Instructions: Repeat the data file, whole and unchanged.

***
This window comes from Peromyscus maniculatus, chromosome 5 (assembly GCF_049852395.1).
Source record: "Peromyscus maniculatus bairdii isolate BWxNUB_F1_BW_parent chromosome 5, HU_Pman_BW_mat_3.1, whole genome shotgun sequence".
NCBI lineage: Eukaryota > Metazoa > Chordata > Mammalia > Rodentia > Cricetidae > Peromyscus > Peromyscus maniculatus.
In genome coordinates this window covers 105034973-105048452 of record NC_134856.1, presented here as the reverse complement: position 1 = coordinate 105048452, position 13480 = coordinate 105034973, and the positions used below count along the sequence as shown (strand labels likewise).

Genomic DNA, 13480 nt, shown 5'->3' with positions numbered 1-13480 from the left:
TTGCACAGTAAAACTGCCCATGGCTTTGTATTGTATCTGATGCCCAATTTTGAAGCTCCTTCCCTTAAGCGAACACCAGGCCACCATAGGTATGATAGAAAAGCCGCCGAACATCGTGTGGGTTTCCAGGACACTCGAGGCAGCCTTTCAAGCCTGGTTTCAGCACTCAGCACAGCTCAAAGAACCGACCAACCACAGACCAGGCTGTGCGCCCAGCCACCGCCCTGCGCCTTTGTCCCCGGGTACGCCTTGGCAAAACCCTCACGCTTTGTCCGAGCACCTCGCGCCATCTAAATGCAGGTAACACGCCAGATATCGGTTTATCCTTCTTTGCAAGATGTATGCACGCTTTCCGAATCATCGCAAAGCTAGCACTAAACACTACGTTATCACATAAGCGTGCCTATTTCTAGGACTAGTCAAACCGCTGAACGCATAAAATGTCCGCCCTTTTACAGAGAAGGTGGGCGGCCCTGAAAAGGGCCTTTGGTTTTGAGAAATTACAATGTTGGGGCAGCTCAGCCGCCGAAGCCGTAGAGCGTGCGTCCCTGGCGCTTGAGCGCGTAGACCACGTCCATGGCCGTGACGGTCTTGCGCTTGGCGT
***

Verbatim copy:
This window comes from Peromyscus maniculatus, chromosome 5 (assembly GCF_049852395.1).
Source record: "Peromyscus maniculatus bairdii isolate BWxNUB_F1_BW_parent chromosome 5, HU_Pman_BW_mat_3.1, whole genome shotgun sequence".
NCBI lineage: Eukaryota > Metazoa > Chordata > Mammalia > Rodentia > Cricetidae > Peromyscus > Peromyscus maniculatus.
In genome coordinates this window covers 105034973-105048452 of record NC_134856.1, presented here as the reverse complement: position 1 = coordinate 105048452, position 13480 = coordinate 105034973, and the positions used below count along the sequence as shown (strand labels likewise).

Genomic DNA, 13480 nt, shown 5'->3' with positions numbered 1-13480 from the left:
TTGCACAGTAAAACTGCCCATGGCTTTGTATTGTATCTGATGCCCAATTTTGAAGCTCCTTCCCTTAAGCGAACACCAGGCCACCATAGGTATGATAGAAAAGCCGCCGAACATCGTGTGGGTTTCCAGGACACTCGAGGCAGCCTTTCAAGCCTGGTTTCAGCACTCAGCACAGCTCAAAGAACCGACCAACCACAGACCAGGCTGTGCGCCCAGCCACCGCCCTGCGCCTTTGTCCCCGGGTACGCCTTGGCAAAACCCTCACGCTTTGTCCGAGCACCTCGCGCCATCTAAATGCAGGTAACACGCCAGATATCGGTTTATCCTTCTTTGCAAGATGTATGCACGCTTTCCGAATCATCGCAAAGCTAGCACTAAACACTACGTTATCACATAAGCGTGCCTATTTCTAGGACTAGTCAAACCGCTGAACGCATAAAATGTCCGCCCTTTTACAGAGAAGGTGGGCGGCCCTGAAAAGGGCCTTTGGTTTTGAGAAATTACAATGTTGGGGCAGCTCAGCCGCCGAAGCCGTAGAGCGTGCGTCCCTGGCGCTTGAGCGCGTAGACCACGTCCATGGCCGTGACGGTCTTGCGCTTGGCGT